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MALS Newsletter

MALS Faculty Spotlight: Shelley Garrigan

NC State's Court of North Carolina

What is your academic and/or professional background?

I double-majored in Spanish and Education for my undergraduate degree at Michigan State University, with a minor in French, and graduated in 1992. Following graduation, I worked as a substitute teacher in Spanish and French for West Michigan area public schools and then moved to Madrid to teach English at the American Language Academy in 1993. From Spain, I applied for graduate school at the Department of Spanish and Portuguese at New York University, which I attended while working as a teaching assistant for the next five years. In 2000, I moved to California to work as a lecturer in Spanish at Stanford while completing my dissertation. After finishing, I moved to Raleigh in 2004 to begin working with the Department of Foreign Languages and Literatures at NC State.

Image of Shelley Garrigan.
Shelley Garrigan.

When/Why did you become interested in your area of study/research? 

My first major area of focus largely intersected with art history and museum studies, which drew me in for several reasons. As a child, I had an extended family member (whom we visited regularly) who was an art collector and specialist in Pre-Columbian hieroglyphs, and also my father was a Spanish and Mexican history teacher who exposed me to some of the major archeological ruin sites in Mexico when I was a teenager. This exposure, along with the coursework in graduate study, solidified my interest in the ways in which things like national patrimony are created and managed– how and why that happens, and which dynamics are rendered visible and invisible during those processes. Next, I plan to turn my focus to social/environmental questions in Mexican and Latin American contexts.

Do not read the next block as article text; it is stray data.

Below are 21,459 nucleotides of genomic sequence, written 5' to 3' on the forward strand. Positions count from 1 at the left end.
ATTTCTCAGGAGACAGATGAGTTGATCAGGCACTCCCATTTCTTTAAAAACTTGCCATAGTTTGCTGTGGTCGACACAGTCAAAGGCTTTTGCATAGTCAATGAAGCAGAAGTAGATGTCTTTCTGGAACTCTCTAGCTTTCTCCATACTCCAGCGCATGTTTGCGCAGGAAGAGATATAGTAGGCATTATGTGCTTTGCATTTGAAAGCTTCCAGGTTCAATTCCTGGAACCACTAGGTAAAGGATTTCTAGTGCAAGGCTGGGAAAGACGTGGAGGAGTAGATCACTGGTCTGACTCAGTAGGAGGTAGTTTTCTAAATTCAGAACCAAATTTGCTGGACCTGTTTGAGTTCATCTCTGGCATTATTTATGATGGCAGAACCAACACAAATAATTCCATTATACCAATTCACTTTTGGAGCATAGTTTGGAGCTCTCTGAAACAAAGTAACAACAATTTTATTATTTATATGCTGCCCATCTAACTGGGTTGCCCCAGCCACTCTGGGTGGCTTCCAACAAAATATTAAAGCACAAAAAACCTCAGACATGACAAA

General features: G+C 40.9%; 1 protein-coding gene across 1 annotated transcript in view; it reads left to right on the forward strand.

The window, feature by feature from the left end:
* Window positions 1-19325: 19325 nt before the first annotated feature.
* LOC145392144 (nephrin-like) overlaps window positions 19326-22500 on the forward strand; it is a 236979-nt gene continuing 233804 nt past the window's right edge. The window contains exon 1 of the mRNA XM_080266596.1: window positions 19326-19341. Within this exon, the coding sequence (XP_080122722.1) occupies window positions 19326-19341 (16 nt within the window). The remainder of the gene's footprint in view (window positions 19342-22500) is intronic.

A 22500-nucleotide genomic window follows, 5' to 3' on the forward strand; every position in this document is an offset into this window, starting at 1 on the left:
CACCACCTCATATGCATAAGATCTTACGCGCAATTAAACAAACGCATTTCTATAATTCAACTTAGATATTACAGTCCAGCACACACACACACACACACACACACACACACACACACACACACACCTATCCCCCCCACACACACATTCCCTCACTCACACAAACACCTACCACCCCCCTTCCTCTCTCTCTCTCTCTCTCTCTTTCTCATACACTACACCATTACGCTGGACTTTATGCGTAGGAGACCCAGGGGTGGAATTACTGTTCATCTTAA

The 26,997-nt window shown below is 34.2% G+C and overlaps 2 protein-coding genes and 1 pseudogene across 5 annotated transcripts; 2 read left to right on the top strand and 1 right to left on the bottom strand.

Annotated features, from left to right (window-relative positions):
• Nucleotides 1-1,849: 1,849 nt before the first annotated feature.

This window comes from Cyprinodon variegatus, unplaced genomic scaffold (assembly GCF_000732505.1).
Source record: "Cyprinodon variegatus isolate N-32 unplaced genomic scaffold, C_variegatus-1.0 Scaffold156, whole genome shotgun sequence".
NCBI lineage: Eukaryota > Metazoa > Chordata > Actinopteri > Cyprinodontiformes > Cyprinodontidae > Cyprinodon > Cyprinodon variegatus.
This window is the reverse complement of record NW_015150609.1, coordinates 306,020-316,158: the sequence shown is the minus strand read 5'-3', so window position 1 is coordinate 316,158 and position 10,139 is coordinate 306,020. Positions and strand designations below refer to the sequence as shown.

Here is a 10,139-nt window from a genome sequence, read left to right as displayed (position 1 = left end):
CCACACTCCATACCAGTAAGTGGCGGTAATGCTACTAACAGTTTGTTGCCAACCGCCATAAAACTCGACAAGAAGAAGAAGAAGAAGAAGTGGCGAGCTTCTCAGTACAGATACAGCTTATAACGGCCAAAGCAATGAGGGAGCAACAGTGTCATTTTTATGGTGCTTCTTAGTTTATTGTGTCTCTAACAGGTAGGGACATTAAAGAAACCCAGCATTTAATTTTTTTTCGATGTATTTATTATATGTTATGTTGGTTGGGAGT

What courses have you taught or are you teaching for MALS?

I have taught MALS courses on local Triangle-area museums in broader contexts, immigration, and Latin American resource exploitation. In spring of 2023, I’ll teach a course called “Somebody’s Other: Versions and Vision of Latin America, 19th-21st Centuries”, in which we’ll explore the tensions between external perspectives and self-representation in various Latin American contexts and time periods

How would you characterize your experience with the MALS program and with MALS students?

I have had some of my most fulfilling courses, conversations and mentoring experiences with the MALS students at NC State, who tend to bring a wide scope of professional and life experiences to the table. I have also truly enjoyed working with the MALS program and the versatility that it provides with respect to course topics and culminating project themes.

What attracts you about interdisciplinary teaching and research? In a broader sense, how do you understand the importance of interdisciplinarity? 

Both in research and pedagogy, interdisciplinarity is now largely the status quo in the humanities, which opens up so many interesting possibilities for accessing a more nuanced and complex understanding of the topics that we study.

What else do you feel would be important for us to know, to really understand who you are?

I teach and investigate topics that I’m excited to learn more about myself, and truly enjoy sharing that experience with students.

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  1. I’m so glad you shared your assessment of interdisciplinary studies, Dr. Garrigan. My earliest experience of the academy during the 1970s discouraged interdisciplinary thinking, so the MALS program opened lots of doors that I had presumed were closed. To know that eliminating barriers is now status quo fires the imagination!